When you speak of Red Sox second basemen, the current man at that position, Dustin Pedroia is as good as any Red Sox player who has played the position.
Hall of Famer Bobby Doerr’s number one hangs on Fenway’s venerable right field facade and he is bronzed outside of the park with three of his “Teammates”.
Both of these players are nominated for the All Fenway team and in fact they both made my All Fenway squad. The other nominees for the All Fenway second base position include the ever popular Jerry “The Remdawg” Remy, two-time AL batting champ Pete Runnels, Marty Barrett (1986) and Mike Andrews (1967) who played the position during two pennant winning seasons.
I have been watching baseball since 1959 and it was a Red Sox second baseman who was the author of the most courageous action I have ever seen on a major league baseball diamond.
Doug Griffin called Fenway Park home from through 1977.
He came to the Red Sox in October of 1970 from the California Angels in one of the most controversial trades in Red Sox history as one of Fenway’s most popular players, Tony Conigliaro, was part of the package which headed west.
He hit seven career homers and never hit higher than .266. The most RBI he had in a season was 35 and the closest he came to leading the league in anything was third in sacrifice hits in 1972 and 1973. He was however, a Gold Glove winner in 1972.
His tale of courage began thirty-eight years ago tonight! The California Angels were at Fenway Park and this guy was slated to start for the Halos.
The proverbial “gun” regularly clocked Ryan at 100 miles per hour with at times it reaching up around 103 or 104, so a night of facing him in the batters box was not something that any hitter looked particularly forward to.
The Red Sox were in the midst of a tough stretch having lost six of their previous seven games and they were scuffling around the bottom of the AL East. Griffin however was on the best offensive streak of his career, he had a 15 game hitting streak in which he was hitting .347.
The Angels scored a run in the first inning and Red Sox center fielder Rick Miller led off the game for the Sox with a single to center. Up stepped Griffin and in his usual competitive fashion, he dug in.
Ryan uncorked a fastball which got away from him and hit Griffin in the head. He was knocked unconscious and for a brief period of time, his life was endangered. He suffered a concussion and temporary loss of hearing but he recovered and returned in July after 60 plus days on the disabled list. He doubled in his first came back but the real test of courage awaited.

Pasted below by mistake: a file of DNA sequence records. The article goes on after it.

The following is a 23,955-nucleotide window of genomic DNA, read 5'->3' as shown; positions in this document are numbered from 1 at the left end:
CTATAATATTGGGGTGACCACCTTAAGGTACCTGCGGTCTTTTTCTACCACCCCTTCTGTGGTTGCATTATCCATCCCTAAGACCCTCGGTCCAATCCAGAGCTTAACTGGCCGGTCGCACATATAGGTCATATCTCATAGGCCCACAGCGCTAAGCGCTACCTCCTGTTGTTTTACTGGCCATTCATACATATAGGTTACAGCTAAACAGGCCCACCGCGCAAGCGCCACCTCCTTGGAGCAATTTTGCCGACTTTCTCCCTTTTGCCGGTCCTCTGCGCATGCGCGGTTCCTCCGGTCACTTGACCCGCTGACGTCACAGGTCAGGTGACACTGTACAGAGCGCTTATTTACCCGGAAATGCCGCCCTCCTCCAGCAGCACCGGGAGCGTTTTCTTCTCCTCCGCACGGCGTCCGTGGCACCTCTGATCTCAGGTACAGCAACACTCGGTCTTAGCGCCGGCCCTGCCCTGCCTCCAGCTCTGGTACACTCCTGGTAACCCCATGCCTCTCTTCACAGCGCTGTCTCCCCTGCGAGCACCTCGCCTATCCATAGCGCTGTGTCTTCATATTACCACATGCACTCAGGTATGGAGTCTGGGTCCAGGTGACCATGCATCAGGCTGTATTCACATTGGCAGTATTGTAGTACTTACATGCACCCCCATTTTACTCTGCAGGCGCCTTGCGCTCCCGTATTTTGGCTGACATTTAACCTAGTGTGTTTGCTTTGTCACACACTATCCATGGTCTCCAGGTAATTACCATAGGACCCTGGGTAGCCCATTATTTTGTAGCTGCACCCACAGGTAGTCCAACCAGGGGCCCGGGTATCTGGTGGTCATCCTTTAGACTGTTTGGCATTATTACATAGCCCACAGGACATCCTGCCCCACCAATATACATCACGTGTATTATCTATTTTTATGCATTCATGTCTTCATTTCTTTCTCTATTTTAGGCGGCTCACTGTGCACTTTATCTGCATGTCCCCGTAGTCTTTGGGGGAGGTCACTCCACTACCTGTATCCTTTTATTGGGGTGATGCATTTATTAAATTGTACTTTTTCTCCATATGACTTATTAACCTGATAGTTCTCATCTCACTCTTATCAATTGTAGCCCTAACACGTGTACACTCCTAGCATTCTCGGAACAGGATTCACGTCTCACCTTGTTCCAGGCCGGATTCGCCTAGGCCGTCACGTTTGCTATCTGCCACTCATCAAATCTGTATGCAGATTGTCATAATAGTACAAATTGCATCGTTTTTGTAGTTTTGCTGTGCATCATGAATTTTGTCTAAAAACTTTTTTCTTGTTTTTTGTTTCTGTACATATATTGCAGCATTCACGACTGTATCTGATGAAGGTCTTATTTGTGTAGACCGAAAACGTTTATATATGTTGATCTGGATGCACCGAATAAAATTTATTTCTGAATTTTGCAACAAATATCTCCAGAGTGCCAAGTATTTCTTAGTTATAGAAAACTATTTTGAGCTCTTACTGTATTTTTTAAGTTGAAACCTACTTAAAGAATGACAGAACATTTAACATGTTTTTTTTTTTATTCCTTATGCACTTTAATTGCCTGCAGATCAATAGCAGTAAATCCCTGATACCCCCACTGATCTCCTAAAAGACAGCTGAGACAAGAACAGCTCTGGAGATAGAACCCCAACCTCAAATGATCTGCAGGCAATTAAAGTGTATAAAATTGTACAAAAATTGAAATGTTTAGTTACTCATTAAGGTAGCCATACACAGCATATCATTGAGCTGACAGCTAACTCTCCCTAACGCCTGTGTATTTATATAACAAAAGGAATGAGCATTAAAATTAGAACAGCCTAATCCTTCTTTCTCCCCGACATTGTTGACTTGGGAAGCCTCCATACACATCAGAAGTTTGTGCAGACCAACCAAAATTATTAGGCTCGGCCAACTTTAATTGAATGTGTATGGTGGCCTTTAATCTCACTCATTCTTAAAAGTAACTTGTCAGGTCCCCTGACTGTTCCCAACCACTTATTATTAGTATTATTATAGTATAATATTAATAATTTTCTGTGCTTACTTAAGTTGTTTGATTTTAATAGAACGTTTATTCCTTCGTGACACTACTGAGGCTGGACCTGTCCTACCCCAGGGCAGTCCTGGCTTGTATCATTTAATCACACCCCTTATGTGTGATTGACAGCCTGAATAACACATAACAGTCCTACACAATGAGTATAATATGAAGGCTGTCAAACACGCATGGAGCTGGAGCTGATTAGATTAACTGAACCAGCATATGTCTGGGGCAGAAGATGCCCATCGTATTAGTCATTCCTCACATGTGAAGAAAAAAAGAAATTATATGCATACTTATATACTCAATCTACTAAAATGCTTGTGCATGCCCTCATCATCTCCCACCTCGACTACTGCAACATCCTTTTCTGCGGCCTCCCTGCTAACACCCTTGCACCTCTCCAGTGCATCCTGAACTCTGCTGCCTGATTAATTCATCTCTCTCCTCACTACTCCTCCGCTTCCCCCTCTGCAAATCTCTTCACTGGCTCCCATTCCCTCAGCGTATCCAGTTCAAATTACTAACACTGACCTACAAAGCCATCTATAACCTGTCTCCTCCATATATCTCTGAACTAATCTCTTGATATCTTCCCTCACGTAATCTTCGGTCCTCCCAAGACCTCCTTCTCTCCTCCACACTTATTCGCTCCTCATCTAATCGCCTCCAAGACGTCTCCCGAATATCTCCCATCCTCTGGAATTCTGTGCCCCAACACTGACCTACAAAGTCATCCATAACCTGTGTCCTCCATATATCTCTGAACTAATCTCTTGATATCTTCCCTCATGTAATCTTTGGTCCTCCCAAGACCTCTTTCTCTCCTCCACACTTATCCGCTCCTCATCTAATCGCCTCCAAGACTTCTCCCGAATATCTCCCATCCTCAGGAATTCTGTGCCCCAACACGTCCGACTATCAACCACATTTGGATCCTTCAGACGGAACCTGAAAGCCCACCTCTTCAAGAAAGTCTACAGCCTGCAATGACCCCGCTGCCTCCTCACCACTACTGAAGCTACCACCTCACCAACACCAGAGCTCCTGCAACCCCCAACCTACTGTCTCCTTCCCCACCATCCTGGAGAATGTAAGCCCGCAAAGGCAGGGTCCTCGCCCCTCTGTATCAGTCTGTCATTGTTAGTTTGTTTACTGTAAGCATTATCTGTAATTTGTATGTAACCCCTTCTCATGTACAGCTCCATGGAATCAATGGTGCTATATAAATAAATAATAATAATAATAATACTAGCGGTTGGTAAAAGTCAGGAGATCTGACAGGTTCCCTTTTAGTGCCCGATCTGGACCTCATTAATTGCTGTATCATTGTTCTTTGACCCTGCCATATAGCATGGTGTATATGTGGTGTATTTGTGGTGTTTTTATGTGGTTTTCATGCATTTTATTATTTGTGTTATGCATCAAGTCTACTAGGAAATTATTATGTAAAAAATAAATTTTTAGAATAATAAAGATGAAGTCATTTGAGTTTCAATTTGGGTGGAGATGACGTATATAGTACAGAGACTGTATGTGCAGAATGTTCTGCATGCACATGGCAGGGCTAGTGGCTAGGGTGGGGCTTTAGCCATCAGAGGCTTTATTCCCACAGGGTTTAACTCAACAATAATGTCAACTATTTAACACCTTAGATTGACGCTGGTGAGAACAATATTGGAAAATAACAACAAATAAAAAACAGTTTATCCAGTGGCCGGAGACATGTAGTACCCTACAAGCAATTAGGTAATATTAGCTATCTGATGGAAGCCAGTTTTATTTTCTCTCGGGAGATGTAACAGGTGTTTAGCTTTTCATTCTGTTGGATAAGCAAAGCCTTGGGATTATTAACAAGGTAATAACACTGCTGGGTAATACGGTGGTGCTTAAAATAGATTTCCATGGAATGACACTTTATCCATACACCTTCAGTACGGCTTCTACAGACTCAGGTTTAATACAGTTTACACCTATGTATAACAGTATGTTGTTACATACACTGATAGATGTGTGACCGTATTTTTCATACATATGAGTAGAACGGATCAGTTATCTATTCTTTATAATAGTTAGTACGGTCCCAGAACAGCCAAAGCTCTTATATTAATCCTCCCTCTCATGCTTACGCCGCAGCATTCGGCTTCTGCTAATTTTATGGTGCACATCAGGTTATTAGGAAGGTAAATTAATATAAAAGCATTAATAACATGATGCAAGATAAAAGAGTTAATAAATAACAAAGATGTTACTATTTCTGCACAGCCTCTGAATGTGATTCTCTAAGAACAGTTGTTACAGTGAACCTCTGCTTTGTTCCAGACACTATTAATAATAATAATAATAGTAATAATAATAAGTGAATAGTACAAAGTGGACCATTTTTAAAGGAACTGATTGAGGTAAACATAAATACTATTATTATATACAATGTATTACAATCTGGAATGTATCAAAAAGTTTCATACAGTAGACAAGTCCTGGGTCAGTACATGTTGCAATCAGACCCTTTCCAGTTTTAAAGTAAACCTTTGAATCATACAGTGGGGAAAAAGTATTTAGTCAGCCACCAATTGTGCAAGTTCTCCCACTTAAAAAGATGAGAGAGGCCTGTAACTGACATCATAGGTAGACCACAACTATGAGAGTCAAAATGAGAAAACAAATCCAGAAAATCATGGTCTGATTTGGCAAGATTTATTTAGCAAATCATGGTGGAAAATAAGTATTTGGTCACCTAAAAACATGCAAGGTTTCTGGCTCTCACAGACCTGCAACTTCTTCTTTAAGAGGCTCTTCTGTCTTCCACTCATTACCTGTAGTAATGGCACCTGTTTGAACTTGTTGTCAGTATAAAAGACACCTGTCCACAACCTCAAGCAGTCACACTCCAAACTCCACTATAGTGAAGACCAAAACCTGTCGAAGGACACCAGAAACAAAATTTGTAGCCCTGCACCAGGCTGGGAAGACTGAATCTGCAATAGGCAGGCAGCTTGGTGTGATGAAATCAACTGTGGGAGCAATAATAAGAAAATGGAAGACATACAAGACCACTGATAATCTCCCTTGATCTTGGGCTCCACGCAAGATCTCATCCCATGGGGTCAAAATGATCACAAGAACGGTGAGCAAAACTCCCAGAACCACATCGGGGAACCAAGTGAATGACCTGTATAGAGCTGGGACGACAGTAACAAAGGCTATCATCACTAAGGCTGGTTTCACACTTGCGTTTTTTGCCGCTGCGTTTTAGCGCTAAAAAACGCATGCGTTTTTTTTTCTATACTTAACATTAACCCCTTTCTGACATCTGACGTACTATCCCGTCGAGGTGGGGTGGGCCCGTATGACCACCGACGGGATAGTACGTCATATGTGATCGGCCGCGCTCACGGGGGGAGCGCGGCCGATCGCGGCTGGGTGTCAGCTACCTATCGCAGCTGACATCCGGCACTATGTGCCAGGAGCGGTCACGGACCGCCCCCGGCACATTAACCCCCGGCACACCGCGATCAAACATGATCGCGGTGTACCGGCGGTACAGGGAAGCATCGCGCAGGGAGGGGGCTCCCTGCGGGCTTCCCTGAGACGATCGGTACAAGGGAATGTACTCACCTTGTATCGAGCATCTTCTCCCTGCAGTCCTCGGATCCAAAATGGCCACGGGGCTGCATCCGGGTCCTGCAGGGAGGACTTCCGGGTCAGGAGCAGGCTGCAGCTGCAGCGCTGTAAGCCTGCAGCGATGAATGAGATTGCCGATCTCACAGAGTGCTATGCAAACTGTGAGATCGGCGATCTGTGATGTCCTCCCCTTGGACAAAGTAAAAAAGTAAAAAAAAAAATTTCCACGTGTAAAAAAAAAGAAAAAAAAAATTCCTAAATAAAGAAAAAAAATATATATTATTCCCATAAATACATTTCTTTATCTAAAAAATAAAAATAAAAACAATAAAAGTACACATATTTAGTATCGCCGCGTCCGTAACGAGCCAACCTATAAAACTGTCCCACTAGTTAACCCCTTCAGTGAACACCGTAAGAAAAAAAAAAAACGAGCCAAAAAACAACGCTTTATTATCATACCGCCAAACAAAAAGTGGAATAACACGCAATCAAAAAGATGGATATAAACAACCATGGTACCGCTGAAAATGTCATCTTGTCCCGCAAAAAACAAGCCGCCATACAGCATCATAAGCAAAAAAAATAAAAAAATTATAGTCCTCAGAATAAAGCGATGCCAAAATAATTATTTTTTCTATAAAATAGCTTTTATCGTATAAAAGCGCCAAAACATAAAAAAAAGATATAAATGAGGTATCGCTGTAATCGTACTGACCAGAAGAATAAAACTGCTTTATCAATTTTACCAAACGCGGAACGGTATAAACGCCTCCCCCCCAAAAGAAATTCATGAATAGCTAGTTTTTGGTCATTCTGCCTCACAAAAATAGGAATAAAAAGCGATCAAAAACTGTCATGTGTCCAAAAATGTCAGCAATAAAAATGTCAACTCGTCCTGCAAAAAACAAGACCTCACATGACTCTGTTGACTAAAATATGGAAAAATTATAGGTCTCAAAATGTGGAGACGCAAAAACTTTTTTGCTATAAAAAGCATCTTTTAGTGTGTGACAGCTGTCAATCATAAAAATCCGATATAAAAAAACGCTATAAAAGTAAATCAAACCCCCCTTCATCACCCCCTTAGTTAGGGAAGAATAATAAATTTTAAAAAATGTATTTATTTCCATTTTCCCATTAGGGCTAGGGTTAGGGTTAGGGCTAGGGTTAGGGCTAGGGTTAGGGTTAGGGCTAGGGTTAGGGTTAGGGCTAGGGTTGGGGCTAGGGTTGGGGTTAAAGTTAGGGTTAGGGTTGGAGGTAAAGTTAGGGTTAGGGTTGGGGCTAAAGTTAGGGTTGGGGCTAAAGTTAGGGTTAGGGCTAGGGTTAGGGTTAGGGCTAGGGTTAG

It was August 12th and the Red Sox were at Anaheim Stadium to face the Angels and, you guessed it, Nolan Ryan was on the mound. It is important to understand that Anaheim Stadium in the summer time meant what was referred to as pitching in the twilight. That included shadows. The mound would be in the sunshine while the batters box would be in the shade. Imagine digging in to face a Nolan Ryan fastball at anytime let alone in the shadows. Then imagine digging in against Nolan Ryan in the shadows after he nearly killed you three months earlier.
Well Ryan got Griffin his first time up with a punch out, however the second baseman was undaunted and his next time up singled to lead off the fifth inning. He scored the Sox first run of the game riding home on a Rick Miller triple.
In June of 1975, the Red Sox acquired second baseman Denny Doyle from the Angels which affectively ended Griffin’s career with the Red Sox.
On August 30, 1975 he was beaned again by Oakland A’s pitcher Dick Bosman and suffered equilibrium and hearing problems once again. An ear flap protected him from further damage.
He batted once in the 1975 World Series but would play only 49 games in 1976 and he was released in June of 1977, ending his baseball career. However, his story of overcoming fear, conquering adversity and sheer courage is forever a part of Fenway folklore.
And so it was at this time in Fenway Park history, April 30, 1974.